A storage area up at the landing. The door straight ahead goes into the attic above the grand lobby ceiling. The booth is behind us. Photo: Bill Counter - 2013
Robert Simonton notes: "This room was originally a lounge and locker room for the projectionists. A shower room is on the right. Those are some of the amplifier cabinets from the 1950s Simplex Cinemascope 4-channel magnetic sound system."
The vista down the length of the booth. The 3 machines are XLs with Simplex soundheads, #1 and 2 with Xenon lamps. Beyond is an arc followspot and the Brenograph. Photo: Hunter Kerhart - 2016
At the far left end of the booth is a doorway going out onto the roof. From there, stairs heading toward Broadway lead up to a fan room above the booth. From that fan room, one heads
east into the attic above the auditorium. To our right (out of the frame) are amp racks and more spot ports.
Projectors: Simplex XL
Soundheads: Simplex SH-1007 analog optical, Dolby Digital
Lamps: In the photos here they're Strong lamps with 6 Kw Xenon bulbs. Those lamps belong to the L.A. Conservancy. The thestre has a pair of LP Associates 4.2 Kw Xenon lamphouses. The 3rd XL (not used) still has an Ashcraft carbon arc lamp behind it.
Sound processor: Dolby CP 55
Amps: 2 TOA 900 series
Stage speakers: 3 Voice of the Theatre units. Other gear is brought in for individual screenings.
Surrounds: Altec cabinets from the 1953 Cinemascope installation.
Projection Throw: 136'
Proscenium width: 60'
Screen size: 27' x 55'
Masking: Moveable top and side masking is attached to the frame.
House light control: Either from the booth or backstage right. The original thyratron controlled saturable reactor dimmers from 1931 have been replaced by a rack of SCR dimmers, located in the room behind the booth.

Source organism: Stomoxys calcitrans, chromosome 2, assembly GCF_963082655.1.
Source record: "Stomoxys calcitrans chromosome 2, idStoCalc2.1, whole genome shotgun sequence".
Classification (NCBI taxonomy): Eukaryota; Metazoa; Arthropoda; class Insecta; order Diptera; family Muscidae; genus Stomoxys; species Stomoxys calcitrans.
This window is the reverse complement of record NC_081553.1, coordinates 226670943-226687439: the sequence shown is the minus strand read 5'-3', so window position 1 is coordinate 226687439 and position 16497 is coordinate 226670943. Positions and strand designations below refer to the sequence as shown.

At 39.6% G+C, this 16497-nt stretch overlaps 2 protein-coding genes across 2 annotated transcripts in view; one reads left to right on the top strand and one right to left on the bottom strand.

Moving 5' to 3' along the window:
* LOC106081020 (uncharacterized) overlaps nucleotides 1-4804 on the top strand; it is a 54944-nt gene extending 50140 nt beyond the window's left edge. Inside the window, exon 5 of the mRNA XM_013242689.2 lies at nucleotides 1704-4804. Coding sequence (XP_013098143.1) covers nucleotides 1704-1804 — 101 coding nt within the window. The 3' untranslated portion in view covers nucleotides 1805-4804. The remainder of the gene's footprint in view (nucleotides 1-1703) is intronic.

Some of our information here comes from the theatre's website, LosAngelesTheatre.com. See their venue specs page as well as a 17 page downloadable tech packet in pdf format.
Looking toward the front wall. Photo: Bill Counter - 2013
The lamp on machine #3, an Ashcraft Core-Light carbon arc. Thanks to Floyd B. Bariscale for his 2009 photo. Check out his Big Orange Landmarks blog and his Los Angeles Theatre article. Also see his 93 item Los Angeles Theatre album on Flickr.
A look at machine #3 and inside the Ashcraft lamp. It's a rotating positive lamp with water cooling. On top of the Simplex XL projector that's an Ampex head for 4 channel mag and a Dolby Digital soundhead. Thanks to Mike Hume for his 2017 photo. More of his fine work can be seen in his Los Angeles Theatre album on Flickr. Even better, head to the Los Angeles Theatre page of his Historic Theatre Photography website. He has many booth photos as well as fine views of other areas of the theatre.
A fine view out the far right port by Dusti Cunningham. It's a photo that once appeared on the L.A. Conservancy Facebook page.
Machine #2, here seen with an Ampex mag head and a Dolby Digital head atop the XL. That red LED glow is coming from the Dolby head. Photo: Mike Hume - 2017